Safeguarding Ireland’s Livestock: Bluetongue Tracing Measures Implemented for Cattle from GB

Bluetongue Tracing Measures Implemented for Cattle from GB
Bluetongue Tracing Measures Implemented for Cattle from GB

Safeguarding Ireland’s Livestock: Bluetongue Tracing Measures Implemented for Cattle from GB

Efforts to shield Ireland’s livestock from the threat of the bluetongue virus (BTV) have taken precedence as regional veterinary offices (RVOs) have initiated contact with farmers who imported cattle from Great Britain (GB) since October. This meticulous tracing endeavor aims to fortify defenses against the insidious bluetongue virus.

Suspension of ruminant animal movements from Great Britain to the Irish island has been swiftly enacted following the confirmation of a BTV-3 case in a cow situated in Kent, England, on November 10.

The Department of Agriculture, Food, and the Marine has been actively engaged in tracing all cattle and sheep movements from Great Britain into Ireland since October 1. To ensure thorough vigilance, relevant RVOs will be liaising with livestock owners who have imported cattle or sheep from Great Britain and organizing comprehensive surveillance testing.

Presently, Ireland remains uncontaminated by the bluetongue virus, a viral ailment posing substantial concern across mainland Europe for ruminants and camelids. Although it doesn’t pose a risk to human health or food safety, the potential infiltration of the virus into Ireland could lead to severe trade implications for live animals and germinal products, according to the department.

Transmission of the bluetongue virus primarily occurs through infected midges, prevalent in Ireland, especially from April to November. Potential modes of transmission include the importation of infected animals or wind-borne dispersal of infected midges from mainland Europe. The virus can also propagate through infected germinal products such as semen, ova, and embryos.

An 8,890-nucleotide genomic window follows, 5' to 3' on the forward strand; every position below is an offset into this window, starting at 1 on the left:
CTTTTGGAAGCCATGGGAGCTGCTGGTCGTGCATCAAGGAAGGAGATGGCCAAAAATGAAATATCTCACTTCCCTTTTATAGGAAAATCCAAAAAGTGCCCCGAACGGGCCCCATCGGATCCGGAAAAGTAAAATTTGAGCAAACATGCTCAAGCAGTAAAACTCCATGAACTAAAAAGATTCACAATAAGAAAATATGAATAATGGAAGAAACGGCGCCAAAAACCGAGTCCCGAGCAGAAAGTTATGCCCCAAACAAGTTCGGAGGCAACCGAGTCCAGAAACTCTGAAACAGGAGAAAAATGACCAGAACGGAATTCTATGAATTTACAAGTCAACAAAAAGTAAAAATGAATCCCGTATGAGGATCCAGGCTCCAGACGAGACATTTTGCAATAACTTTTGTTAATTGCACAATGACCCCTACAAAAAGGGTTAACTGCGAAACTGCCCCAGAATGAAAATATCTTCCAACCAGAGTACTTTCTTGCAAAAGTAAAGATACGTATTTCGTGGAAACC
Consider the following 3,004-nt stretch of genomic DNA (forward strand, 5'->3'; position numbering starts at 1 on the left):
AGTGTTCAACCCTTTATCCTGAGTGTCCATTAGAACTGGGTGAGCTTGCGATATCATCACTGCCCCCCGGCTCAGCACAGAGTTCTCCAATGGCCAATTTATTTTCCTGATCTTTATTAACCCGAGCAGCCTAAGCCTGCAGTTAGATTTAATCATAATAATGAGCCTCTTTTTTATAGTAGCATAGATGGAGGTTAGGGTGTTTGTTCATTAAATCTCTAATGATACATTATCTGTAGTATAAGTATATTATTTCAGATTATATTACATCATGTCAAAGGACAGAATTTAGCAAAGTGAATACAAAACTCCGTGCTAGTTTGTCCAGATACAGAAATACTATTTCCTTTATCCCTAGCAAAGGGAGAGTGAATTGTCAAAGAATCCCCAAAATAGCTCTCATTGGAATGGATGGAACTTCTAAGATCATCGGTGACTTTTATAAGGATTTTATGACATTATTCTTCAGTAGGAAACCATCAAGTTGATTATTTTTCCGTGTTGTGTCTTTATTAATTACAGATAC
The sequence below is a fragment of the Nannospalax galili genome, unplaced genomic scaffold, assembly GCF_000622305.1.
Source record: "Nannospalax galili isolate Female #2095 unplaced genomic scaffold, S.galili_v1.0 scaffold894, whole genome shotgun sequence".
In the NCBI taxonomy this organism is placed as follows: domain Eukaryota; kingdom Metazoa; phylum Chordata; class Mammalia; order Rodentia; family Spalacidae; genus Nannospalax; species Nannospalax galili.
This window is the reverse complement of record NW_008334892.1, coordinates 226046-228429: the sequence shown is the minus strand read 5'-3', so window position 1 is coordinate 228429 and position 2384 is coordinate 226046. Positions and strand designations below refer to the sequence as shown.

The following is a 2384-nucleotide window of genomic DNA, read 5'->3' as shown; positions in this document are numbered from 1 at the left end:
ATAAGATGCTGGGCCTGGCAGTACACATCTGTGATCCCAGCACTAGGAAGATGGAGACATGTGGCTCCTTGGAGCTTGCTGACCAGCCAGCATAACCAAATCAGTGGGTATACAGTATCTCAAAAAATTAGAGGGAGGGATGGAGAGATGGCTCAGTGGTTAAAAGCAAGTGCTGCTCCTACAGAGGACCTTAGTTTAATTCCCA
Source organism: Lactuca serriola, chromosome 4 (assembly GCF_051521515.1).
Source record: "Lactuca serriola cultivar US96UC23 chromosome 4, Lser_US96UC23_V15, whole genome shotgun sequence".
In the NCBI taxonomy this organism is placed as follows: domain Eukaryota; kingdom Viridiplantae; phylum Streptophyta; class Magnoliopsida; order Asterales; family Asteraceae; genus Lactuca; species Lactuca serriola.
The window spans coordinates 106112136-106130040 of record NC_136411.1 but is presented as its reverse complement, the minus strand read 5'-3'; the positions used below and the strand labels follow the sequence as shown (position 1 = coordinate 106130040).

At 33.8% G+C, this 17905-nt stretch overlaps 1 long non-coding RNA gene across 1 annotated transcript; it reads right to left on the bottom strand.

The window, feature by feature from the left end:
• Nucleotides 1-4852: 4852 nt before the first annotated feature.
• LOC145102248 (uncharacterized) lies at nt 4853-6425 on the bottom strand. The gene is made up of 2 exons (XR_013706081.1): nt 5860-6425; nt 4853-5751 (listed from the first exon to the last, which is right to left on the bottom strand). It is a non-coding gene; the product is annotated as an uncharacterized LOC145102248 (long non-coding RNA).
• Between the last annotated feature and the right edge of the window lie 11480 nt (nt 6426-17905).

Regrettably, there’s currently no EU-approved vaccine specific to bluetongue serotype 3, and the efficacy of vaccines against other serotypes remains uncertain.

Notably, various bluetongue serotypes are currently in circulation across Europe, each triggering distinct outbreaks:

  • September witnessed the Netherlands facing cases of BTV-3, rapidly spreading across the country with higher severity in sheep than in cattle and goats, leading to alarming mortality rates on some farms.
  • In October, Belgium and Germany confirmed outbreaks of BTV-3 in sheep near their borders with the Netherlands.
  • By November, Spain reported 41 outbreaks of BTV-4 in cattle and sheep in the northern and central regions.

The department advocates preventive measures to impede bluetongue’s entry into Ireland, advising importers to explore alternatives like artificial insemination for genetic or breed enhancements instead of importing susceptible animals from mainland Europe.

Stringent protocols for importing animals include sourcing from reputable suppliers, ensuring vaccination against bluetongue for animals from specific countries, verifying virus-free status through pre-export PCR tests, immediate isolation upon arrival, and prompt veterinary assessment within five days of arrival.

These meticulous measures underscore Ireland’s unwavering commitment to safeguarding its livestock against the looming threat of bluetongue, emphasizing proactive strategies to prevent and contain potential outbreaks.

 


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